Collated Responses #5

My weekly roundup of responses I have posted to other people’s posts here on Medium, for those who don’t feel like scrolling through the Responses tab on my profile.

May 6, 2018

Hi Bix,:

In other words, it certainly has its effects on my body.

Sure, but what I said was “mere worry doesn’t manifest itself as a physical presence in one’s body the way anxiety does”, and that remains true: worry does not manifest in the ways that anxiety does. Really, my peeve is that there’s a strong thread here on Medium of people writing about things that are actually just worry, but writing about it with mental health trappings, and in ways that are basically “X things you can do to halt your anxiety” (or whatever), and I find that both disingenuous and, frankly, dangerous, should it lead anyone to think that they are helpless because these self-help remedies for worry simply do not work for their real, actual anxiety issues. As I said, yes there is a colloquial but that colloquial is far closer to worry than to the pathology, and, I think, can cause confusion when being written about here.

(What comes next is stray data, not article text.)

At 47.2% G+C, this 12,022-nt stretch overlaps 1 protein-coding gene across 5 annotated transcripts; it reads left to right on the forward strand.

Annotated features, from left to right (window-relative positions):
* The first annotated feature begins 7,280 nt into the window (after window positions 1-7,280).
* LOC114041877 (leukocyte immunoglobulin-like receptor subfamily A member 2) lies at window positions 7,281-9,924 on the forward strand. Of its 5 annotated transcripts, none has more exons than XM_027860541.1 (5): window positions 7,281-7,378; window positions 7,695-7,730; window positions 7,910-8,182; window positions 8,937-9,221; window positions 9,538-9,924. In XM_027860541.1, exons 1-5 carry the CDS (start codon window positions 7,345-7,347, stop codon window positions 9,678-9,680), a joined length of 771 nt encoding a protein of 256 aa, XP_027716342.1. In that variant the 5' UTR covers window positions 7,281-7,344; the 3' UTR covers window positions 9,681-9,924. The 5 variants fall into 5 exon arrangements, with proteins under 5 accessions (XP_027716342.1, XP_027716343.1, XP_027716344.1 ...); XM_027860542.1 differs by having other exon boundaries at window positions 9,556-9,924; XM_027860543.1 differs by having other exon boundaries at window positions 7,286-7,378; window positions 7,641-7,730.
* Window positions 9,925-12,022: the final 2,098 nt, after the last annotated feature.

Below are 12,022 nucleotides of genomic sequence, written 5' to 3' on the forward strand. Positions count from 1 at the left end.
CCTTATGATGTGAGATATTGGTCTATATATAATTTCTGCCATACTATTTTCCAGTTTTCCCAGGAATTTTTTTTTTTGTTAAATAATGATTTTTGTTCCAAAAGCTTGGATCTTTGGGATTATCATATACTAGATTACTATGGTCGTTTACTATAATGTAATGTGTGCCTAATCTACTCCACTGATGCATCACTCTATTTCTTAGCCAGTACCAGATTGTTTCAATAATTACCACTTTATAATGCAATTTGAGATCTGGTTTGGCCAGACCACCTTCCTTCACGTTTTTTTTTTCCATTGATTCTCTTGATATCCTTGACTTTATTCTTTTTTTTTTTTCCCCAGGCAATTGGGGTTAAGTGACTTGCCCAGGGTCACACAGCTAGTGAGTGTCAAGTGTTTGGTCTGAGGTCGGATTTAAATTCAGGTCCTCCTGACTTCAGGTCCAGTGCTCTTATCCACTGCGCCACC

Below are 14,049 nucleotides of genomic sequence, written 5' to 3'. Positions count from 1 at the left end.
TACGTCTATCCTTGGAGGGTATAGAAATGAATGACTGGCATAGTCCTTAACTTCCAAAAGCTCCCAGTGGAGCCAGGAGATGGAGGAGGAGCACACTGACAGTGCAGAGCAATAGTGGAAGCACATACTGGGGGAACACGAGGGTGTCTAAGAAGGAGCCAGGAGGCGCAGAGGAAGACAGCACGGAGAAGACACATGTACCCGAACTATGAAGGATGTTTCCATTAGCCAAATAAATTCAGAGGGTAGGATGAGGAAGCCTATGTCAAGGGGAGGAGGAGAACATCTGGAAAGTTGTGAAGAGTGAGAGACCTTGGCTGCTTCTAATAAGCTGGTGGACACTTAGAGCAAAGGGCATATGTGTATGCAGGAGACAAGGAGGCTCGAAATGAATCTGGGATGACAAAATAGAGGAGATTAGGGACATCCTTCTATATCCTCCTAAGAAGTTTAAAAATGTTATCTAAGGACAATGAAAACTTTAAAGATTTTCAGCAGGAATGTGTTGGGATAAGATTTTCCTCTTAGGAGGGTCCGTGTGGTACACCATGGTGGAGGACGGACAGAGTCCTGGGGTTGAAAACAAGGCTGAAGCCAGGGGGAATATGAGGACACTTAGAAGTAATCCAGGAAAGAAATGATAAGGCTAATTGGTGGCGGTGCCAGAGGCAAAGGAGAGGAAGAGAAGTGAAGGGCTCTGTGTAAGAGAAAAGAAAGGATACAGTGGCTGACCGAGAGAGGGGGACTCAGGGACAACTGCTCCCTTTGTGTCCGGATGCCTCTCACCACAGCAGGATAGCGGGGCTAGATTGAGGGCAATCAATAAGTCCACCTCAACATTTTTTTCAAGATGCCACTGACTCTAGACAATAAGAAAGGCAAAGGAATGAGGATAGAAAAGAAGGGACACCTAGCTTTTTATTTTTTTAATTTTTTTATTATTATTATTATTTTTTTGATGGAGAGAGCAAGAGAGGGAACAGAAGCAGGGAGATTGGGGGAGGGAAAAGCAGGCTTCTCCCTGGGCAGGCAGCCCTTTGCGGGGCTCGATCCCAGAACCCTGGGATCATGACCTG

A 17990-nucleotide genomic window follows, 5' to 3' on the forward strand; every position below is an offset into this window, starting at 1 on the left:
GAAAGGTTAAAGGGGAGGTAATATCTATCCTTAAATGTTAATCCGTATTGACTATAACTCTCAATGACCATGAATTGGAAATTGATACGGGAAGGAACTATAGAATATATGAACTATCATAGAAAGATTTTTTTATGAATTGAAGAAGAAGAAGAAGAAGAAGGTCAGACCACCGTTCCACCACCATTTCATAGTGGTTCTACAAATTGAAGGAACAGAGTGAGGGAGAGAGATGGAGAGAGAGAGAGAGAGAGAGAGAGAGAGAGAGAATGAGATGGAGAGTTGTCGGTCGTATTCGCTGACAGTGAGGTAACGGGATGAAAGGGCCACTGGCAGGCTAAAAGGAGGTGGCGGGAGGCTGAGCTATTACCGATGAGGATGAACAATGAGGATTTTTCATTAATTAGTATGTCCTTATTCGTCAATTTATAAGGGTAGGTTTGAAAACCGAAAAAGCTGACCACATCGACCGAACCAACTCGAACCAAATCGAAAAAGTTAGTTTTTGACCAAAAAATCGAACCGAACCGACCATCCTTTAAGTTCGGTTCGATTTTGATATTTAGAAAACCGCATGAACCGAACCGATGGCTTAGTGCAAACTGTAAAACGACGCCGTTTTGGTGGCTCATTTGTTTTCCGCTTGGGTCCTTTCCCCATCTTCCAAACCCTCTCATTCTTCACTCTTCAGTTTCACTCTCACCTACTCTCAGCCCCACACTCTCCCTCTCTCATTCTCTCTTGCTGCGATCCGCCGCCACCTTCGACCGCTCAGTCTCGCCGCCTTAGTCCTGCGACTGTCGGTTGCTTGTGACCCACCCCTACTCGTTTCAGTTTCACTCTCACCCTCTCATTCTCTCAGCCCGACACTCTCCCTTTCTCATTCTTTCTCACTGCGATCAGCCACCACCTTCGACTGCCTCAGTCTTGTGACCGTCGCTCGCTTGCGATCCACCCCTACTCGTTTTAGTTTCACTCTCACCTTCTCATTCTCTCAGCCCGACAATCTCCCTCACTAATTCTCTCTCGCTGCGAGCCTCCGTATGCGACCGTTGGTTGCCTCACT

Being able to be in your car, closed off from the world, as you observe what’s going on around you can be a lot easier than being on a crowded bus, even if you have noise cancelling headphones and having more space from people (the only way I could travel on a train would be if they had seating pods and I could book one for myself and they gave us the choice as to whether we wanted to share with others).

This, like many ways in which autism presents differently across different people, is fascinating to me. I’ve never been able to drive, because it was clear when I tried to learn that I wasn’t capable of the complicated, synchronous combinations of mental and physical processes required. (I would, I’ve no doubt, kill either myself or others were I behind the wheel.) It wasn’t until my diagnosis, decades later, that I realized this roadblock, so to speak, was because of the way my particular autism wired my brain. It never would have occured to me that for other autistic people, driving not only was not impossible but was a respite.

May 7, 2018

Tech Helps Show The World What People With Autism Can Do:

Google Glass is helping children with autism better understand social cues and improve their interactions with others.

But is Google Glass (or any other technology company) helping people who aren’t autistic better understand autistic people’s social cues and improve their interactions with autistic people? The burden isn’t somehow just on us. It’s on you, too. This idea that technology’s only job is to help autistic people be able to interact more like allistic people is ridiculous. You argue that “workforce development programs are not workplace experiments designed to make people feel good” but if technology programs only focus on changing autistic people and not also on changing allistic people, then they are just that: feel-good programs.